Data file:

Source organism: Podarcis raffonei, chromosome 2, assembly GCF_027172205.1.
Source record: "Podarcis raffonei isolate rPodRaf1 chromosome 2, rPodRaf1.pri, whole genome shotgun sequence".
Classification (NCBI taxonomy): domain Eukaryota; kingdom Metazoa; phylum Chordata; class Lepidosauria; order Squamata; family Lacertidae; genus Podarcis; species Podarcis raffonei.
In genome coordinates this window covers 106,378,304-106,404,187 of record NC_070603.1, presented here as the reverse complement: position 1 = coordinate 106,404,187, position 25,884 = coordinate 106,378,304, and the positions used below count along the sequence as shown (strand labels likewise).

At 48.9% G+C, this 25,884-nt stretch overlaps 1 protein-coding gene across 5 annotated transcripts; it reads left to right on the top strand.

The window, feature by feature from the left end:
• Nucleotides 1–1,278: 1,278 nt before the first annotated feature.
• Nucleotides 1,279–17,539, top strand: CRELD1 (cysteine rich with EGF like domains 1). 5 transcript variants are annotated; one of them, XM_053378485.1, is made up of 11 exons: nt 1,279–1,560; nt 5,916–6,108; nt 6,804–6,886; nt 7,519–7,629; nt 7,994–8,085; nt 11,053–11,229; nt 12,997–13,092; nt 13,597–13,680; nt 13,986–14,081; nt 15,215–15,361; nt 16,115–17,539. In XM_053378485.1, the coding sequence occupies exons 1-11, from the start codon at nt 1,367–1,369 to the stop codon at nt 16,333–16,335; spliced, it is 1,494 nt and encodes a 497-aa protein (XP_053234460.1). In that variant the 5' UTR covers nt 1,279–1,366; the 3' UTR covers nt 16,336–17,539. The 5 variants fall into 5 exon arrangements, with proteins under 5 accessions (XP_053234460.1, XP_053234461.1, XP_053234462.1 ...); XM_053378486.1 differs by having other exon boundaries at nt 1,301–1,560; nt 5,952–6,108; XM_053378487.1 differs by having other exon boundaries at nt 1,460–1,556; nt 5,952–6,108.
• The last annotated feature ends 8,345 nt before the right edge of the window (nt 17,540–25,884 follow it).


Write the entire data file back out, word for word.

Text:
Source organism: Podarcis raffonei, chromosome 2, assembly GCF_027172205.1.
Source record: "Podarcis raffonei isolate rPodRaf1 chromosome 2, rPodRaf1.pri, whole genome shotgun sequence".
Classification (NCBI taxonomy): domain Eukaryota; kingdom Metazoa; phylum Chordata; class Lepidosauria; order Squamata; family Lacertidae; genus Podarcis; species Podarcis raffonei.
In genome coordinates this window covers 106,378,304-106,404,187 of record NC_070603.1, presented here as the reverse complement: position 1 = coordinate 106,404,187, position 25,884 = coordinate 106,378,304, and the positions used below count along the sequence as shown (strand labels likewise).

At 48.9% G+C, this 25,884-nt stretch overlaps 1 protein-coding gene across 5 annotated transcripts; it reads left to right on the top strand.

The window, feature by feature from the left end:
• Nucleotides 1–1,278: 1,278 nt before the first annotated feature.
• Nucleotides 1,279–17,539, top strand: CRELD1 (cysteine rich with EGF like domains 1). 5 transcript variants are annotated; one of them, XM_053378485.1, is made up of 11 exons: nt 1,279–1,560; nt 5,916–6,108; nt 6,804–6,886; nt 7,519–7,629; nt 7,994–8,085; nt 11,053–11,229; nt 12,997–13,092; nt 13,597–13,680; nt 13,986–14,081; nt 15,215–15,361; nt 16,115–17,539. In XM_053378485.1, the coding sequence occupies exons 1-11, from the start codon at nt 1,367–1,369 to the stop codon at nt 16,333–16,335; spliced, it is 1,494 nt and encodes a 497-aa protein (XP_053234460.1). In that variant the 5' UTR covers nt 1,279–1,366; the 3' UTR covers nt 16,336–17,539. The 5 variants fall into 5 exon arrangements, with proteins under 5 accessions (XP_053234460.1, XP_053234461.1, XP_053234462.1 ...); XM_053378486.1 differs by having other exon boundaries at nt 1,301–1,560; nt 5,952–6,108; XM_053378487.1 differs by having other exon boundaries at nt 1,460–1,556; nt 5,952–6,108.
• The last annotated feature ends 8,345 nt before the right edge of the window (nt 17,540–25,884 follow it).